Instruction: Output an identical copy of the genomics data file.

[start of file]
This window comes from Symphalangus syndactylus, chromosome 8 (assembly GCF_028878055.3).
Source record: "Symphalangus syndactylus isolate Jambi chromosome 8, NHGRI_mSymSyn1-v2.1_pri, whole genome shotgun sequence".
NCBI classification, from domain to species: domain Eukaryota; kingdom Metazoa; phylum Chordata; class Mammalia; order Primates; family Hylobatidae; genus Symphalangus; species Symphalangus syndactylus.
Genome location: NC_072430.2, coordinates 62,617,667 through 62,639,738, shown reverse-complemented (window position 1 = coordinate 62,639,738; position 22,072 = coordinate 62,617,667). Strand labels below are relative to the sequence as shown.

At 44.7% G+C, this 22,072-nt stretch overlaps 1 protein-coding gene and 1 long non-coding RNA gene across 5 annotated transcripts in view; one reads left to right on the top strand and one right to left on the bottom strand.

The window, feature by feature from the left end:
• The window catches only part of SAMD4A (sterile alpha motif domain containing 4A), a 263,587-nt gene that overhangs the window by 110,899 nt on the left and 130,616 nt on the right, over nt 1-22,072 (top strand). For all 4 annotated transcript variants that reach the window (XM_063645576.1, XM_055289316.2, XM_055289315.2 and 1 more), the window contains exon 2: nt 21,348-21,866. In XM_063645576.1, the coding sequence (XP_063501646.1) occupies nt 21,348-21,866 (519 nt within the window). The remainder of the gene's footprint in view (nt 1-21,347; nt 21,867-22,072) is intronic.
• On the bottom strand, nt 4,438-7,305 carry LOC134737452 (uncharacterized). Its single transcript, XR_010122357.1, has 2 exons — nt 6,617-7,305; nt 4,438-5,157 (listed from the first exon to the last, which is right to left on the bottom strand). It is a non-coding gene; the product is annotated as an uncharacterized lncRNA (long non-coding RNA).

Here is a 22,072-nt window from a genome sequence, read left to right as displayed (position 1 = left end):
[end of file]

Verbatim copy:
This window comes from Symphalangus syndactylus, chromosome 8 (assembly GCF_028878055.3).
Source record: "Symphalangus syndactylus isolate Jambi chromosome 8, NHGRI_mSymSyn1-v2.1_pri, whole genome shotgun sequence".
NCBI classification, from domain to species: domain Eukaryota; kingdom Metazoa; phylum Chordata; class Mammalia; order Primates; family Hylobatidae; genus Symphalangus; species Symphalangus syndactylus.
Genome location: NC_072430.2, coordinates 62,617,667 through 62,639,738, shown reverse-complemented (window position 1 = coordinate 62,639,738; position 22,072 = coordinate 62,617,667). Strand labels below are relative to the sequence as shown.

At 44.7% G+C, this 22,072-nt stretch overlaps 1 protein-coding gene and 1 long non-coding RNA gene across 5 annotated transcripts in view; one reads left to right on the top strand and one right to left on the bottom strand.

The window, feature by feature from the left end:
• The window catches only part of SAMD4A (sterile alpha motif domain containing 4A), a 263,587-nt gene that overhangs the window by 110,899 nt on the left and 130,616 nt on the right, over nt 1-22,072 (top strand). For all 4 annotated transcript variants that reach the window (XM_063645576.1, XM_055289316.2, XM_055289315.2 and 1 more), the window contains exon 2: nt 21,348-21,866. In XM_063645576.1, the coding sequence (XP_063501646.1) occupies nt 21,348-21,866 (519 nt within the window). The remainder of the gene's footprint in view (nt 1-21,347; nt 21,867-22,072) is intronic.
• On the bottom strand, nt 4,438-7,305 carry LOC134737452 (uncharacterized). Its single transcript, XR_010122357.1, has 2 exons — nt 6,617-7,305; nt 4,438-5,157 (listed from the first exon to the last, which is right to left on the bottom strand). It is a non-coding gene; the product is annotated as an uncharacterized lncRNA (long non-coding RNA).

Here is a 22,072-nt window from a genome sequence, read left to right as displayed (position 1 = left end):